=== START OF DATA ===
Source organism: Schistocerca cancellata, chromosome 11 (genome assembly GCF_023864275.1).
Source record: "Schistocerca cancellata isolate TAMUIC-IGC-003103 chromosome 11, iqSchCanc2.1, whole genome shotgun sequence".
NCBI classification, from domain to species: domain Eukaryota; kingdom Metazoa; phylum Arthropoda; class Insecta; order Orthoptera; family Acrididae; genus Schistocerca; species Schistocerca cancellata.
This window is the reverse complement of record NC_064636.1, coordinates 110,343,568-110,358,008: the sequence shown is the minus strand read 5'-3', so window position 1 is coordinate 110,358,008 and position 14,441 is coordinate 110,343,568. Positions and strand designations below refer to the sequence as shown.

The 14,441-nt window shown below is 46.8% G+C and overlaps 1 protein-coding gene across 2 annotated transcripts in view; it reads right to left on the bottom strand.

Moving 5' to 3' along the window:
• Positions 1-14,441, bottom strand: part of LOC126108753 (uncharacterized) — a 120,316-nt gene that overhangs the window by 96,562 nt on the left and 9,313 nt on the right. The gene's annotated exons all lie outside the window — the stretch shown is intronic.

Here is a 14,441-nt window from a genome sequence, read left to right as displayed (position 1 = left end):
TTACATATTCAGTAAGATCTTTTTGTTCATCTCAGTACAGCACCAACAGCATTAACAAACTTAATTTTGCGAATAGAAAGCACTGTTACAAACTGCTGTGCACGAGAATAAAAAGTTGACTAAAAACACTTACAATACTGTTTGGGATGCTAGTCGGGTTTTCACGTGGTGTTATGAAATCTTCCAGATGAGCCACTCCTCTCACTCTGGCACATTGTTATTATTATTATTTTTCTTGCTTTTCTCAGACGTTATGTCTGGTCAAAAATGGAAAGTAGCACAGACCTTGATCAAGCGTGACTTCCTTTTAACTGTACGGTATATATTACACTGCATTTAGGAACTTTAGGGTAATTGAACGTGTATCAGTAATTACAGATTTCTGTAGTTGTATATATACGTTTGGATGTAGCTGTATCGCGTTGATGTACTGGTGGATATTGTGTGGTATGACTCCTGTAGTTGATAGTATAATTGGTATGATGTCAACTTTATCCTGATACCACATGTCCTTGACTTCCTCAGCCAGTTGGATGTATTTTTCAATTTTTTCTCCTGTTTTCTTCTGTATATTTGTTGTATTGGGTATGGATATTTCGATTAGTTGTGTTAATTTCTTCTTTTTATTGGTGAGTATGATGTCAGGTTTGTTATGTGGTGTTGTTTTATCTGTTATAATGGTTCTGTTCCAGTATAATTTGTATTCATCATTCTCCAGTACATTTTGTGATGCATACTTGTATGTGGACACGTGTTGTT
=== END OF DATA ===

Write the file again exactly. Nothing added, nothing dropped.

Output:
Source organism: Schistocerca cancellata, chromosome 11 (genome assembly GCF_023864275.1).
Source record: "Schistocerca cancellata isolate TAMUIC-IGC-003103 chromosome 11, iqSchCanc2.1, whole genome shotgun sequence".
NCBI classification, from domain to species: domain Eukaryota; kingdom Metazoa; phylum Arthropoda; class Insecta; order Orthoptera; family Acrididae; genus Schistocerca; species Schistocerca cancellata.
This window is the reverse complement of record NC_064636.1, coordinates 110,343,568-110,358,008: the sequence shown is the minus strand read 5'-3', so window position 1 is coordinate 110,358,008 and position 14,441 is coordinate 110,343,568. Positions and strand designations below refer to the sequence as shown.

The 14,441-nt window shown below is 46.8% G+C and overlaps 1 protein-coding gene across 2 annotated transcripts in view; it reads right to left on the bottom strand.

Moving 5' to 3' along the window:
• Positions 1-14,441, bottom strand: part of LOC126108753 (uncharacterized) — a 120,316-nt gene that overhangs the window by 96,562 nt on the left and 9,313 nt on the right. The gene's annotated exons all lie outside the window — the stretch shown is intronic.

Here is a 14,441-nt window from a genome sequence, read left to right as displayed (position 1 = left end):
TTACATATTCAGTAAGATCTTTTTGTTCATCTCAGTACAGCACCAACAGCATTAACAAACTTAATTTTGCGAATAGAAAGCACTGTTACAAACTGCTGTGCACGAGAATAAAAAGTTGACTAAAAACACTTACAATACTGTTTGGGATGCTAGTCGGGTTTTCACGTGGTGTTATGAAATCTTCCAGATGAGCCACTCCTCTCACTCTGGCACATTGTTATTATTATTATTTTTCTTGCTTTTCTCAGACGTTATGTCTGGTCAAAAATGGAAAGTAGCACAGACCTTGATCAAGCGTGACTTCCTTTTAACTGTACGGTATATATTACACTGCATTTAGGAACTTTAGGGTAATTGAACGTGTATCAGTAATTACAGATTTCTGTAGTTGTATATATACGTTTGGATGTAGCTGTATCGCGTTGATGTACTGGTGGATATTGTGTGGTATGACTCCTGTAGTTGATAGTATAATTGGTATGATGTCAACTTTATCCTGATACCACATGTCCTTGACTTCCTCAGCCAGTTGGATGTATTTTTCAATTTTTTCTCCTGTTTTCTTCTGTATATTTGTTGTATTGGGTATGGATATTTCGATTAGTTGTGTTAATTTCTTCTTTTTATTGGTGAGTATGATGTCAGGTTTGTTATGTGGTGTTGTTTTATCTGTTATAATGGTTCTGTTCCAGTATAATTTGTATTCATCATTCTCCAGTACATTTTGTGATGCATACTTGTATGTGGACACGTGTTGTT